This sermon was delivered by The Reverend Nancy L. Wilson, Moderator of the predominantly gay Metropolitan Community Churches, during the only worship service conducted solely by LGBT people and their allies at the Ninth Assembly of the World Council of Churches on February 20, 2006 in Porto Alegre, Brazil.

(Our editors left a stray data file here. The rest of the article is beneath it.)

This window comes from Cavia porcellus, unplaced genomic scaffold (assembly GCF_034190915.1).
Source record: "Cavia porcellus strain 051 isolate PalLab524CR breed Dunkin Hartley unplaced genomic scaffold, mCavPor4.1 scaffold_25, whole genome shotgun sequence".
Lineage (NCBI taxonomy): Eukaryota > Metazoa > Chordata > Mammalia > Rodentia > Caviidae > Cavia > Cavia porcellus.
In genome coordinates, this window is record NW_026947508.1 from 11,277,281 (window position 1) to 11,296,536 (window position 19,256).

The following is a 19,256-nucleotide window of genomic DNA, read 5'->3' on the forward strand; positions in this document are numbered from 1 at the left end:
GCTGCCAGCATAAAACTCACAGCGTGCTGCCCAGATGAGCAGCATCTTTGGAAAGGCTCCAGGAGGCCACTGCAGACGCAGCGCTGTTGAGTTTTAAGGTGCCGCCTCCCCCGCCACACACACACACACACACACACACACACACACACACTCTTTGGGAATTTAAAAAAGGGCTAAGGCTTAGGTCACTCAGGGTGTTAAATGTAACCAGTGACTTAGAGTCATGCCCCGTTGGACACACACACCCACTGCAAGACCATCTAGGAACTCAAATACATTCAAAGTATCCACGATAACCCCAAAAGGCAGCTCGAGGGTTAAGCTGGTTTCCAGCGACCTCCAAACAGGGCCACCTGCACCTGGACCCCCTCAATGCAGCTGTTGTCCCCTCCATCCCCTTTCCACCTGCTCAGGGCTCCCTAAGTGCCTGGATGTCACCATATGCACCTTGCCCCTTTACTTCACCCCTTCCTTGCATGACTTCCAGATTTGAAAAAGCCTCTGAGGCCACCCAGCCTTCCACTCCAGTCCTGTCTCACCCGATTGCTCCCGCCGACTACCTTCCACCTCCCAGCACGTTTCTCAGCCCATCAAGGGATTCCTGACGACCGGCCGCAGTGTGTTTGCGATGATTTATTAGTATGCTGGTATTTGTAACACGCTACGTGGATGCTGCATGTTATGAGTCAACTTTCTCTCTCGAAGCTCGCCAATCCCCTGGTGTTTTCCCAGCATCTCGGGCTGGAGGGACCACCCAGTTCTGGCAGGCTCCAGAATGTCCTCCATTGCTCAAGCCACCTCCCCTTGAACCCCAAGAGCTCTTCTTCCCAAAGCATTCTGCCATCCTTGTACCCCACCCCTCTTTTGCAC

This week, more than 4,000 people have gathered under one of the most diverse, inclusive “tents” the world has ever seen: Christians from 347 denominations literally from around the world, observers and friends from other religious traditions, have gathered! We are worshiping, praying, studying the Bible, listening to each other, engaging some of the most pressing concerns that face our ever-shrinking globe today, entering into conversations across barriers with courage and hope. We’ve come together to learn, to teach and to be in wonder and awe at the transforming grace of God. Our context is a world torn by war and violence, especially, in these times, religious conflict. There is much pain, insults and counter-insults being hurled. Freedom of speech and mutual respect are all in question and under attack. How can we live together in peace? Even Christians have trouble doing that among ourselves, at times. Our context is also the beautiful and vibrant country of Brazil — a truly multi-cultural place, teeming with some of the most amazing species of flora and fauna in the world: a country struggling to cope with a changing, growing economy and the political, economic and spiritual needs of its varied and passionate people. In this context the Church of Jesus Christ in the 21st century struggles with its own integrity, its own challenge to embracing diversity and inclusion, as values to be lived out. Sometimes I think of the church as that woman in the biblical story who was hemorrhaging for so many years, until she dared to touch the hem of Christ’s garment. The Church is much in need of the healing, grace-filled transformative power of that touch today. The Church is hemorrhaging with the ways it has conformed itself to the values of this world — materialism, perhaps the most egregious — and not been transformed into the “realm of God” here on earth. The Church, in many places hemorrhages with sexism, racism, classism, and yes, homophobia. It has been seduced by the structures of this world, and is a weak voice for justice and transformation, unable to clearly speak truth to power. Metropolitan Community Church comes to the WCC as a denomination/movement of people who have been healed and transformed by the powerful touch of a living Savior, whose mercy and love have reached where the institutional church would not and could not reach. We bring good news to the WCC, good news of spiritual healing and of “turning the world upside down” that is happening every day among LGBT people, our families and friends, and people living with HIV/AIDS. This week we have been privileged to study together in a daily Bible study, authored by amazing people from around the world. We learned about the Dalits, the untouchable peoples of India, who are 250 million people, most of them Christians. In fact, most Indian Christians are Dalits. Yet, even there, the church of Jesus Christ is often complicit in the oppression of the most needy, excluded people, instead of being on the forefront of liberation and transformation of the culture. We understand that this contradiction, for too many of us have experienced our own version of it. It is our experience in MCC that the Christian Church as a whole, and in the majority, is very reluctant to have the conversation about justice, inclusion and human sexuality. The fact that this WCC Assembly is actually having such a conversation is a major breakthrough. The fact that our new General Secretary, Dr. Samuel Kobia, is willing to speak out about HIV/AIDS, tell his own story of his family, and encourage dialogue around human sexuality is an act of courage and a sign of hope. We are grateful for his leadership. And why are we here? Why are there visible LGBT and LGBT-friendly people at the Assembly? Why are we offering workshops, worship and making our presence felt? First of all, we are here because we do not wish to be segregated or isolated — we are seeking community and fellowship. We are here because we belong here, in the wider community of Christians who are seeking to be engaged in the world that “God so loved” And because we have a lot of learn from the many members and friends of the WCC. There is so much going on all over the world that we need to understand. More than that, we are here because: We seek justice for our people world-wide, just basic human rights. The organization “Human Rights Watch” recently published an 81 page paper entitled “Hated to Death” that documents the murders of gay men in Jamaica. In the last 18 months, Twelve gay men have been murdered, some of then HIV/AIDS workers and community organizers. No one has been held responsible; and no one in the government, university or the churches is speaking up, offering support or shelter or help. We are here to publicly call on the WCC and its member churches to repudiate violence against people for their sexuality or their HIV status. Our people need help, desperately, in Jamaica, and in many other places all over the globe. We are here seeking justice for our families. LGBT people have families, and in many places in the world, we face injustice, hatred and violence on a daily basis. The laws of most countries discriminate against our relationships, our children, our families. We are here to encourage the churches to do justice within their own communions when it comes to people with HIV/AIDS, and those who are lesbian, gay, bisexual or transgender. But, truthfully, we did not come just to ask for help, though we do need help. We came, even more, because we have so much to offer to the wider Church and global community: 1) We have a passion for the gospel of Jesus Christ, because it is that good news that has set us free, and redeemed and transformed us. We have a story to tell — of lives that have been saved, blessed, made whole! Jesus is among us and with us as we claim our sonship and daughtership in the community of faith! We have a testimony about the power of the Holy Spirit to raise up a church, a movement, new communities filled with hope and love. We bring a story of renewal and revival in a moment when the church most needs it! 2) We have come out! And we have all been changed and transformed by the experience of coming to terms with our identities. Our suffering, our struggles, have been a source of grace and spiritual growth. We have come out of isolation into community, out of self-hatred, in some cases, to a sense of healthy self-esteem. We are ready and able to help others in their coming out processes. We are ready to help the church come out of its denial, homophobia and AIDS-phobia. Coming out itself never killed anyone, but not coming out is deadly. 3) Another way of saying this is that we have embraced truth-telling with new vigor. The U.S. military has a policy about lesbians and gays called “Don’t ask, don’t tell.” This is an insidious policy that does not work, and only encourages dishonesty and division. In many ways, it is also the policy of much of the Christian Church. The only way to exist as an LGBT person in most of the church is to hide one’s sexuality in a web of shame and secrets. This hiding is rewarded, while those who tell the truth are punished. It is a sick, broken system that prevails at the highest levels of the church. It is alien to the Holy Spirit and to Jesus Christ, who said, “You shall know the truth and the truth shall set you free.” 4) We offer laughter and humor. One of the ways LGBT people have historically coped with our oppression and suffering, is to find humor and to give the gift of laughter. One of my favorite stories during the years of AIDS activism in the U.S., when the LGBT community in particular were protesting the government’s inaction about AIDS, taking it to the streets. As the federal marshals were preparing to arrest us, we noticed they were wearing large, yellow rubber gloves (in ignorant fear of contracting AIDS through casual contact). Protesters shouted out “Your gloves don’t match your shoes! Your gloves don’t match your shoes!” It was hard even for the federal marshals not to laugh. Laughing at the ridiculousness of AIDS-phobia and homophobia has often given us a sense of our own common humanity and freedom in the midst of our struggles. 5) There are millions of gifted, talented, LGBT people all over the world, in the church, who have so much to offer for “tikkun olam” — the repair of the world. None of us, especially not the young people among us, want to waste any more of our time debating about our sexuality. Young people in MCC, and in the wider LGBT community, are committed to living and modeling “the holy integration of sexuality and spirituality.” We want to offer our minds, hearts, bodies and spirits to the unfinished work of the realm of God here on earth. We want to help “make poverty history,” and offer our voices and hearts and souls to the work of peace and justice-making for all people. We don’t want to be ghettoized, or hidden in closets, or fragmented any longer. Just as Jesus invites us to the table, just as we are, we challenge all churches to follow his example. We come to this “holy ground” of meeting at the Ninth Assembly of the World Council of Churches, filled with hope and love. We expect to make many new friends, to have moments of encouragement as well as discouragement. We expect to leave here with a new level of commitment to the common ecumenical movement, and with a deeper sense of our unfinished mission. May the Grace of God, shown so powerfully in Jesus, and manifested in the Holy Spirit, inspire us all as we go forth. Amen!